Header Picture Header Picture Header Picture Header Picture Header Picture Header Picture Header Picture Header Picture Header Picture

Blog Editors

Recent Posts

HALO Trip - Arizona in Images

20 March 2012 – Saint George Day 2: On Medicaid and Zion National Park

19 March 2012 – Saint George Day 1: Utah Legal Services at the Southern Utah Community Legal Center

18 March 2012 – To Saint George, Seven of Us Go!

17 March 2012 – HALO Departs for Spring Break 2012!


Taking It In

Posted By Deborah Gettleman, Mar 22, 2007

It looked like a war zone. Houses crumbled to the ground in a pile of boards, empty lots with the vestiges of what was once the foundation for a house, signs telling tourists that they should be ashamed of taking pictures of other's pain was what greeted us in the lower ninth ward, the hardest hit by Katrina. I have seen pictures of this city hours after the levees broke, and though they were horrific, brought me to tears in fact, it was the very clear waterline 8 feet above the ground, the smells, and the stagnancy that made it all so real. The homes are empty, filled with only moldy furniture and the hopelessness that emanates from the crushed houses throughout the neighborhood.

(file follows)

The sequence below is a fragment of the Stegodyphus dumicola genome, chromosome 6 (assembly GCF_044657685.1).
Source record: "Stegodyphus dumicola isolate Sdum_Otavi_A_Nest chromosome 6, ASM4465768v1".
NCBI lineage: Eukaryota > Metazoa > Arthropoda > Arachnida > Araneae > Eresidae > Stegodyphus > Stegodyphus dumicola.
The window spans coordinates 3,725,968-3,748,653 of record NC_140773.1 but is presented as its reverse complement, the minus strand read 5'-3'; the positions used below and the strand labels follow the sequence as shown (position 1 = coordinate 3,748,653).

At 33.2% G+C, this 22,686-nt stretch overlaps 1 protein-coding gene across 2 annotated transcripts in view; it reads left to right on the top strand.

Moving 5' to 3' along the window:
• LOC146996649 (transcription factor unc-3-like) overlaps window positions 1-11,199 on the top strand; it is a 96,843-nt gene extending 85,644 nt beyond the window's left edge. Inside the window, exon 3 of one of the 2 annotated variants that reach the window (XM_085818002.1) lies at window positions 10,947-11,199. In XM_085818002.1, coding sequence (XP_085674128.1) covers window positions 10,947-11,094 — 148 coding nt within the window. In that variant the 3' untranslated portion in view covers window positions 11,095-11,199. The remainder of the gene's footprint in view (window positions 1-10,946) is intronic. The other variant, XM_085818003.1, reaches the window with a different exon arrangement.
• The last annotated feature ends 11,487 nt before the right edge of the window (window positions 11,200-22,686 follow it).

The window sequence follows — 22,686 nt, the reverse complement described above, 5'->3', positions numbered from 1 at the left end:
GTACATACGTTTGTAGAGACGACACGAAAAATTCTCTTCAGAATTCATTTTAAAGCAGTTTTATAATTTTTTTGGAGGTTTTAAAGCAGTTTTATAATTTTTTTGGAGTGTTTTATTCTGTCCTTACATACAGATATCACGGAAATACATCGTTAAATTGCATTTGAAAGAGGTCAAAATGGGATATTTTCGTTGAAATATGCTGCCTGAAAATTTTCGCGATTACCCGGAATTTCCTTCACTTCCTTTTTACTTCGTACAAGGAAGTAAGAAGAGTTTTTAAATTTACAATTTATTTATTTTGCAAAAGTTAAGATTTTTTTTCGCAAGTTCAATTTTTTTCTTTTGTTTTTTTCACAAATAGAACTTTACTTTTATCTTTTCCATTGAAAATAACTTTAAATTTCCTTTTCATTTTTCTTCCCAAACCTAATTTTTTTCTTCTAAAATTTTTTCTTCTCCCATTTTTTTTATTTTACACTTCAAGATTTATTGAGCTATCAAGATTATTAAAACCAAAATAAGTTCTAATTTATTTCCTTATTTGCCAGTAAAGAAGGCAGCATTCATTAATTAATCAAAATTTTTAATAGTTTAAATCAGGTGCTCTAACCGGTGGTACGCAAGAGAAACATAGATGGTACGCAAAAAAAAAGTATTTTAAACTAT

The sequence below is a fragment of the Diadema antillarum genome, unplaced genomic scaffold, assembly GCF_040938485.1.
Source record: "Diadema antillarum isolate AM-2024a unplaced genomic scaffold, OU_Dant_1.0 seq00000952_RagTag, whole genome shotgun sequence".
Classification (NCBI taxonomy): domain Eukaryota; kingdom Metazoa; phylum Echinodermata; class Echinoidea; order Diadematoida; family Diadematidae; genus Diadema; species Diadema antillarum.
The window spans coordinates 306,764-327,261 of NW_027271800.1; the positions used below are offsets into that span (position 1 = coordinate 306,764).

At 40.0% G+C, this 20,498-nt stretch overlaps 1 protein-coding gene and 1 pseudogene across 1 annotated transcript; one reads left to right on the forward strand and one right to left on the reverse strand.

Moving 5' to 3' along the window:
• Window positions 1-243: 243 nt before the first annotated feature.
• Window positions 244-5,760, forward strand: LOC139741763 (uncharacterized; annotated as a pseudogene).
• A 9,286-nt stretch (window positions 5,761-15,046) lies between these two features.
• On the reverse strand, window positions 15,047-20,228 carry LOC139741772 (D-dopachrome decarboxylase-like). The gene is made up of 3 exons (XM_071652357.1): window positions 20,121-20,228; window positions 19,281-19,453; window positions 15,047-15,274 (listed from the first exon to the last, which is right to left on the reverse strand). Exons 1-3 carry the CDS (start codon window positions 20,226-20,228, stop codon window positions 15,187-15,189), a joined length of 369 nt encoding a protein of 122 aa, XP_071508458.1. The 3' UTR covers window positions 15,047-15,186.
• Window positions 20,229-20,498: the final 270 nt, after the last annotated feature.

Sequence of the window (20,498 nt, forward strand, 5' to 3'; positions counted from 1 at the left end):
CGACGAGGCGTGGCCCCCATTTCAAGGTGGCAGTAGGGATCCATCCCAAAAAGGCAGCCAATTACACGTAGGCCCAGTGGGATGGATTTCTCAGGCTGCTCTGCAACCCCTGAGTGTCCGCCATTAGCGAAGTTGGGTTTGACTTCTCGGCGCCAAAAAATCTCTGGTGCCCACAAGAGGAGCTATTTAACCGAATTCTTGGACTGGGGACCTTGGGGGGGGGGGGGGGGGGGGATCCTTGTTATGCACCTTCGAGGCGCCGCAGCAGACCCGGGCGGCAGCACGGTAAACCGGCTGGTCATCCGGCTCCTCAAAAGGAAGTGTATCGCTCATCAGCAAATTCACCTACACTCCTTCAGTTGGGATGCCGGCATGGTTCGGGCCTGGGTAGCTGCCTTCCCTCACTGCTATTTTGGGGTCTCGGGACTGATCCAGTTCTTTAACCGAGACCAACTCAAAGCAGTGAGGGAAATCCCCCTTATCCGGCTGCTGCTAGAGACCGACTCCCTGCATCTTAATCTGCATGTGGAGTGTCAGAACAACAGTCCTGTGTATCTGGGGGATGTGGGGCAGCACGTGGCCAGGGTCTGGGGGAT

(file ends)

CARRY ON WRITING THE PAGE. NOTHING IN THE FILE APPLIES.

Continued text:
The lower ninth ward has more African American homeowners than any other neighborhood in American, some estimate 85%. Yet we saw only one in 15 houses being rebuilt, the rest sit waiting. We, as a group, grappled with the spray painted "DO NOT BULLDOZE" on many of the houses, some nothing more than a wall leaning against a pile of rubble. As we spoke to more and more residents who lived through the storm, were evacuated after three days on top of their house to the superdome where they endured the most horrific conditions, wrapping up dead bodies to prevent the stench from getting worse, looting to feed the crying children that kept them up at night, sleeping on the highway overpass watching police cars drive by without picking them up, it became crystal clear. The government wasn't there when the levees broke, and rumors and conspiracy theories abound that the lower 9th ward will be seized through eminent domain to make way for golf courses and WalMarts.

Grassroots organizations have popped up in every corner of this city, from the residents in poor areas who go face to face with gov't contracted bulldozers to keep the only school in their neighborhood from being plowed over, to the parents who, sick with the new orleans school system, have taken it upon themselves to create a charter. New Orleans is now home to more charter schools than any other city in the country.

The devastation was enormous, so much so that i feel like in the past three paragraphs i have gotten nothing across. There is so much heartache wrapped up in the events post Katrina, but more importantly, there is so much hope that this magical city will not let its most loyal residents down.